And having been married "before" to a pathetically bad (read can't dance to save his life) dancer, I can honestly say the article DOES in fact ring true.
  14. danceguy

    danceguy New Member

    Great post tsb, I agree fully with this. It really hit home for me when I think of dancing at your partner's level, accepting them for who they are...and then with a little positive encouragement a more experienced person can allow the other to learn and grow. Not forcing or making their partner dance at a level that's above them...but allowing their expressive and passionate side to come out. Many times the good dancer/lover is hidden away and has been too hurt or intimidated by bad experiences to come to the surface. But when someone is able to make that breakthrough... :)

    When I see men using women in an abusive way on the dance floor...I try not to imagine how they treat their lovers. A few weeks ago I was at a huge Salsa club and there were 3 guys dancing with this one girl who was a spinning tornado machine. One guy would dance with her, spin her 20 times (plus a few other tricks) and then pass her off to one of his friends. It was one of the biggest displays of ego and soul-less dancing I have ever seen. But in all honesty...what it reminded me of was pornography...dancing without any heart and soul...if true Salsa is like lovemaking...then this was the exact opposite. :oops: :roll:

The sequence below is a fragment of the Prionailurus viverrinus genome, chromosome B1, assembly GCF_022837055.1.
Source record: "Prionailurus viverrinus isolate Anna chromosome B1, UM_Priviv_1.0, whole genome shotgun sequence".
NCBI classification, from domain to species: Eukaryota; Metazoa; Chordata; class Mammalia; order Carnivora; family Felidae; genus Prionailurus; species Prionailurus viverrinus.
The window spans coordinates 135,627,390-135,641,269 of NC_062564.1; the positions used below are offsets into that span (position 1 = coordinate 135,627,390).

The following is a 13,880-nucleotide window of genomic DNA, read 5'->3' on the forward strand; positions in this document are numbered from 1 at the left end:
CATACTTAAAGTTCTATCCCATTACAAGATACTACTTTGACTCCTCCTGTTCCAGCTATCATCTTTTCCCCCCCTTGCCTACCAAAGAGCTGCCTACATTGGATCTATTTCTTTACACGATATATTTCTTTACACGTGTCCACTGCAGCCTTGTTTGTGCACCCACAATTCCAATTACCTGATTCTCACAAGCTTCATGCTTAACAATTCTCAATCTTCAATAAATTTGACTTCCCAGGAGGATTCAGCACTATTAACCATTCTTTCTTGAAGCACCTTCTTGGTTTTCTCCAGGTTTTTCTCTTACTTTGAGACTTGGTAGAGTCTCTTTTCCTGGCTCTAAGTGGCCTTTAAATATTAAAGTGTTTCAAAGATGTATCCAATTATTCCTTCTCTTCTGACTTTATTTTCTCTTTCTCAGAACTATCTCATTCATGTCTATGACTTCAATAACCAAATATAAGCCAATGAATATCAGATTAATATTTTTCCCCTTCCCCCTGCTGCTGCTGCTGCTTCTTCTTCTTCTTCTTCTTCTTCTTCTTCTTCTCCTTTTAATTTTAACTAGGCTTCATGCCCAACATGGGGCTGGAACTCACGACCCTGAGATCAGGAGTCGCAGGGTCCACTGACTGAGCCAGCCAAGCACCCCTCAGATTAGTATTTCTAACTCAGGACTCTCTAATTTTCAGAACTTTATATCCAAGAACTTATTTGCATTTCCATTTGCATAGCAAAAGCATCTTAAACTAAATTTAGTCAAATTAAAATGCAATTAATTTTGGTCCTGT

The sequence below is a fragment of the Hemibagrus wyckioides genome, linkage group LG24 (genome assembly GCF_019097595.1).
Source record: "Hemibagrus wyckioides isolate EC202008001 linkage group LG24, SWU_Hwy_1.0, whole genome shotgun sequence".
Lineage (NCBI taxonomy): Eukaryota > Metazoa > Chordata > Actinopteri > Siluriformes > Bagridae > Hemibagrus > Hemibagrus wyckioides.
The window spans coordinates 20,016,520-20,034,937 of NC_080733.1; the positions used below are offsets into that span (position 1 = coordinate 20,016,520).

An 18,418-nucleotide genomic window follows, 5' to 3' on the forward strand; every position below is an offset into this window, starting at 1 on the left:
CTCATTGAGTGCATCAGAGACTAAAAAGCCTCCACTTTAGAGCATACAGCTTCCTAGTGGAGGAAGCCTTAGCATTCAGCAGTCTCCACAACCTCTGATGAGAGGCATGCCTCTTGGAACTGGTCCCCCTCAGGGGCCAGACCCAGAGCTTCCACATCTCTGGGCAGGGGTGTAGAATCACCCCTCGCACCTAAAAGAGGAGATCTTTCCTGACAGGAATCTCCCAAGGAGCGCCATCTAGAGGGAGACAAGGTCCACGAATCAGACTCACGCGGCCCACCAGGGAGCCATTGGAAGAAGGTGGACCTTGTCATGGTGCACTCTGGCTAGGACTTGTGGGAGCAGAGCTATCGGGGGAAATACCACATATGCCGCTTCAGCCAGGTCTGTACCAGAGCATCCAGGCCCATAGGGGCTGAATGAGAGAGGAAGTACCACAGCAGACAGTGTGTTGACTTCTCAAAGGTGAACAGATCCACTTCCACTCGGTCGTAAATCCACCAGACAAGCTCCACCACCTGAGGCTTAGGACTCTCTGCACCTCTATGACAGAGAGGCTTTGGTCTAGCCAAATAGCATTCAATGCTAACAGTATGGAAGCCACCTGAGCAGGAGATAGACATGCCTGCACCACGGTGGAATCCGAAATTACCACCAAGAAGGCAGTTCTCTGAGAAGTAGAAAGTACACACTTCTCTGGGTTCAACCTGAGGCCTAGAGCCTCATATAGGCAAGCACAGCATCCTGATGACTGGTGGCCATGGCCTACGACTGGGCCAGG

15. Laura

    Laura New Member

    Once again I'm jumping in late, so I'll just speak to the original topic.

    I was just talking to a friend of mine who is currently in China. My friend tells me that at the dancesport training schools there, girls pay twice as much as boys to attend. It used to be the the girls would pay and the boys would get in free, but this has changed. Still, I wonder what effect doing a sort of "ladies' night in reverse" would have in the US? Bars and clubs have drink and admission discounts to attract women, why not have partner dance clubs and studios try the reverse? I guess it would only work if cost rather than personal and clutural inhibitions were a major barrier to men starting partner dancing.
  16. Chris Stratton

    Chris Stratton New Member

    I wonder though if one gender feeling a sense of being "in demand" creates some odd, negative tone to the interaction - sort of a license to take advantage of that status.
  17. Laura

    Laura New Member

    Well, that's already the case with dancesport in the US, so it's not like we'd be creating a new situation :)
  18. peachexploration

    peachexploration New Member

    Right SG, this is one of the MAIN reasons I stay away from clubs unless I come with a partner. :?
  19. Chris Stratton

    Chris Stratton New Member

    But a lot of these apparent demographic differences get reversed in an adjacent level or style or region... so sometimes you have to wonder if the real problem is a tendancy to define others by their current appearence rather than by even their near term potential.

    Of course a bar or a social dance is mostly about immediate potential... wheras dating or a partnership can be as much about future possibility as the present.
  20. tj

    tj New Member

    Care to qualify your statement further? I’ve done this exact sort of thing before with a couple of my buddies, and the 4 of us were having a wonderful time. We weren't doing it for the audience - it was a mutual appreciation for the artistry of my two male friends as well as her ability to handle all of it and fit her own styling within the greater framework of the dance.

    I don't think that the act of 3 leads sharing a follow is an ego/soul-less dancing thing at all. Maybe to someone watching, but I could give a hoot about what that person is thinking.

Share This Page